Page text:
It may be we can increase the number of founders and entrepreneurial employees, with better tools, more money, and greater education. But it’s more likely that until we truly understand how to teach creativity, their numbers are limited. Not everyone is an artist, after all."
Profile Image for Andy Stager.
51 reviews71 followers
April 9, 2012
I'm currently starting a new church as well as helping my wife run a bow tie business. This book is about entrepreneurship, and its examples mostly come from the software development industry. Nevertheless, there was much food for thought here.


1. Put out a 'MVP'. As fast as possible, put out a 'minimum viable product' and see if anyone is willing to buy it. If you spend forever making the product the best it could possibly be, you may end up with a cool product that no one actually wants or is willing to pay for. Throw the product out there, then improve it bit by bit. We accidentally did this with our bow tie biz, and are intentionally doing it with the church.

2. Avoid 'vanity metrics.' Anyone can generate hype and a short-lived interest in just about any product. Real, sustainable success is driven not by hype but by discovering something that people actually want or need, offering it to them, and then continually innovating the product based on a greater understanding of what people want/need. We're trying to do this in both the bow tie biz and with the church: word-of-mouth viral marketing and social media are about the only way we've drawn people to either 'product'. The growth is slower and steadier, but, we hope, more sustainable than using a flash marketing stunt that might give us a lot of temporary excitement.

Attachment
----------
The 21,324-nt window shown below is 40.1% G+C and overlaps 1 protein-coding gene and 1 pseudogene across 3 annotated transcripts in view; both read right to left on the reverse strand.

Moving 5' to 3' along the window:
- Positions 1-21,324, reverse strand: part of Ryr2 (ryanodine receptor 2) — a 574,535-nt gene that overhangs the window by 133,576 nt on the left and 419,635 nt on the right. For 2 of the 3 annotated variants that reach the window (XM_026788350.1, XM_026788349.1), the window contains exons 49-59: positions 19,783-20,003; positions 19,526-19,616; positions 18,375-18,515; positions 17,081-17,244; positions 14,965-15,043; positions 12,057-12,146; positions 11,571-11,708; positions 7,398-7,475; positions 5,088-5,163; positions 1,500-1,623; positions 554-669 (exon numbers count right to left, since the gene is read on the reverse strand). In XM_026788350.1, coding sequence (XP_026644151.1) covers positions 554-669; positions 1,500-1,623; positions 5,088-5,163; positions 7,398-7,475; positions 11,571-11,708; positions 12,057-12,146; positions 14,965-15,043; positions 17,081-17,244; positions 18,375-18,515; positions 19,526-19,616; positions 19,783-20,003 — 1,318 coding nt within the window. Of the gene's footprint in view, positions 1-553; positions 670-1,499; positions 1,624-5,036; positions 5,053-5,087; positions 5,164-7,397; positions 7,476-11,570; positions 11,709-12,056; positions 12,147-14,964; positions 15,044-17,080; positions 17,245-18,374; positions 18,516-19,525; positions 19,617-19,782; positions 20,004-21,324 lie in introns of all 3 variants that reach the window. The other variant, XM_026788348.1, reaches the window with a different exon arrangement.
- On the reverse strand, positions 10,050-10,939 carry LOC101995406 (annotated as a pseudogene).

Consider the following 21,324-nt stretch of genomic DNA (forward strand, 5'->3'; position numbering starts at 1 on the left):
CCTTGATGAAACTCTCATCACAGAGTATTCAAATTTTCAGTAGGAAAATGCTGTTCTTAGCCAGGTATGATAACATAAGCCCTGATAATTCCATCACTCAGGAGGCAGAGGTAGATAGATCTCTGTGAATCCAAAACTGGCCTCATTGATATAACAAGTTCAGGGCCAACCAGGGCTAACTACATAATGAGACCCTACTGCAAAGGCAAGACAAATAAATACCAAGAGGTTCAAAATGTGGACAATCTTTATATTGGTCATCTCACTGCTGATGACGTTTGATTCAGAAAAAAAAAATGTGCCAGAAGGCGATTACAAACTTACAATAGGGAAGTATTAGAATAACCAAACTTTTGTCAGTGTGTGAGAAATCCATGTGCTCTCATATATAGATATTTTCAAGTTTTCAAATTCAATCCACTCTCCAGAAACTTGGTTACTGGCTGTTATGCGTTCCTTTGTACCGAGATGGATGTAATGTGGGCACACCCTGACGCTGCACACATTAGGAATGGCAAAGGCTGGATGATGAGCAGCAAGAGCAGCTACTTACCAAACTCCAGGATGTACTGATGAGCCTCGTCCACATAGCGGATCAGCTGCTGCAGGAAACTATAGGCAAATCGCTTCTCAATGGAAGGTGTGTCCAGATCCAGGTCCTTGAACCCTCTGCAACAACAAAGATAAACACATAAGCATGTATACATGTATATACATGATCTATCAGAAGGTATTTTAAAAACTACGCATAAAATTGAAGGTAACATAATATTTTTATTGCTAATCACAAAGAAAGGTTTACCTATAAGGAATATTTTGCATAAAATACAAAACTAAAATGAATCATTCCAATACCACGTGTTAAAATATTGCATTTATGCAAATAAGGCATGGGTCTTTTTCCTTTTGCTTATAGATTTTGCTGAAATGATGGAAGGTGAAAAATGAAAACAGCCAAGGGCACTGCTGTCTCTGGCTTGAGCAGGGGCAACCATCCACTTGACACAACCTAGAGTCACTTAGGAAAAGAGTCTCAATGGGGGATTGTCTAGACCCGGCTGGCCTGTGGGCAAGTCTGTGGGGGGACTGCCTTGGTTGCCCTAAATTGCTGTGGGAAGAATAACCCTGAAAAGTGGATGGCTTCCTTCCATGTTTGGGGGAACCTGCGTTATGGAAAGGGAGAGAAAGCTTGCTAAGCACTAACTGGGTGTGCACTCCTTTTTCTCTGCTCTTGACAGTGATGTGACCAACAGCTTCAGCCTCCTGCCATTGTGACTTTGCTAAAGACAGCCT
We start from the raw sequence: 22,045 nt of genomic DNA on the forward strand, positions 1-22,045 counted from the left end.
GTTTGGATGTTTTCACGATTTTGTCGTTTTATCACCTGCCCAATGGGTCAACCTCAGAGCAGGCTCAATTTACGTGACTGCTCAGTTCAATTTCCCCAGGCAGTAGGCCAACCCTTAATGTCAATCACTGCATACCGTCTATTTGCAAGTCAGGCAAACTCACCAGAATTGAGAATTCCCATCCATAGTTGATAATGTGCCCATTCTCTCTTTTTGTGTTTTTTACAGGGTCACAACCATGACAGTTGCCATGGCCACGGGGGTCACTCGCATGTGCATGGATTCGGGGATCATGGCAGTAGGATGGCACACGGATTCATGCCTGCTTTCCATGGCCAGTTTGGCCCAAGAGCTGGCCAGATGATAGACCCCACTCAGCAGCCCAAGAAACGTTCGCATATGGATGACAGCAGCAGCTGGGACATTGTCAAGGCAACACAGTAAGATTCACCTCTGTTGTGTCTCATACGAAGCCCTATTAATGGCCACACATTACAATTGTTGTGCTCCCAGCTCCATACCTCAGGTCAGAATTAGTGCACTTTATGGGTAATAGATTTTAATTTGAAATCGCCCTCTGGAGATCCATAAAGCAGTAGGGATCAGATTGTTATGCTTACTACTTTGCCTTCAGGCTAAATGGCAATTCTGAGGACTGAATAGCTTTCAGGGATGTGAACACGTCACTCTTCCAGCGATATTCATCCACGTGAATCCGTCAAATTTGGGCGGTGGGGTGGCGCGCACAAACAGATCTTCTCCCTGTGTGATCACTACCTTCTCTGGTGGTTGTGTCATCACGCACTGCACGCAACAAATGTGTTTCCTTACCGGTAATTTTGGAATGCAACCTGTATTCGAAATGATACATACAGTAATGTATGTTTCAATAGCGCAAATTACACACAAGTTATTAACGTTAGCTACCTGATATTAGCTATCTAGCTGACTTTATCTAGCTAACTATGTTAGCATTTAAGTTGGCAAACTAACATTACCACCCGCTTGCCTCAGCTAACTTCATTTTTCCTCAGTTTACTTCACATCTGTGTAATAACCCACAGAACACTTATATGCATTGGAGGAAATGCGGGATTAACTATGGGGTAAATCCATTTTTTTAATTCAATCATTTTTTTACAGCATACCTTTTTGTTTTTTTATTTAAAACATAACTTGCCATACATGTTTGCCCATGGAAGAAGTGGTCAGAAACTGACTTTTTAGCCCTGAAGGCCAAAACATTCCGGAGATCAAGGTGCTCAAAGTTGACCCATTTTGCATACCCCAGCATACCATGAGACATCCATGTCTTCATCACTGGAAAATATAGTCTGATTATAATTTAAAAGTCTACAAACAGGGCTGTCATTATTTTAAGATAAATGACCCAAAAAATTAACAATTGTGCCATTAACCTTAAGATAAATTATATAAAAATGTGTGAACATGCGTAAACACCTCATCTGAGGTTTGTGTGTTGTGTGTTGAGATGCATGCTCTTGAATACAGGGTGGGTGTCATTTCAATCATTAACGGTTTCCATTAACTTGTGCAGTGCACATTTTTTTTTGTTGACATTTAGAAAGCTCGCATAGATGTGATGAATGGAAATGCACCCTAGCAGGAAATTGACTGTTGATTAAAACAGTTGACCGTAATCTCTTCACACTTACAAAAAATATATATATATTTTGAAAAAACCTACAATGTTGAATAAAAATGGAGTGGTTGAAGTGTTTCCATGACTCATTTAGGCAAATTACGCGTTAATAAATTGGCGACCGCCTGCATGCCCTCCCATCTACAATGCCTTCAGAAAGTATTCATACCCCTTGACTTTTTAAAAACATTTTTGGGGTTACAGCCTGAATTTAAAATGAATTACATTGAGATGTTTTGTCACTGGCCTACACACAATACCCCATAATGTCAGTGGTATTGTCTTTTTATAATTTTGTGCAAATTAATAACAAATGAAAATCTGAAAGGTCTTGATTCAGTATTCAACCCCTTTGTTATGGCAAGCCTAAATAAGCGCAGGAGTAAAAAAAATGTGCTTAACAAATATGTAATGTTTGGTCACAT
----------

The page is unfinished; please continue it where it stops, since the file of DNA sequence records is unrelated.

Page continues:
3. Be lean. Learn from Toyota's manufacturing and respond quickly to customer feedback to provide monthly, weekly, or even daily iterations of your product. Again: don't build it and expect people to come---especially if you're only going to build once a year. Constantly iterate. We're doing consistent minor tweaks with the church and the bow biz rather than working hard at one "big launch". In fact, we're avoiding the notion of a "launch" altogether in the church plant. We're not astronauts, and we don't need rocket boosters. Momentum can come in other ways than going from land to space in 5 minutes.
Author 3 books338 followers
July 11, 2016
"The big question of our time is not Can it be built? but Should it be built?"

I wasn't too surprised to find that Eric Ries is a great writer: clear, intellectually honest, articulate, and good-humored.

As Ries readily admits in the Epilogue, the theories and frameworks promoted in this book have the danger of being used retroactively to justify what you did in the past, or what you've already decided that you want to do, no matter your industry. Its success no doubt has to do with its take control of your chaotic reality self-help vibe.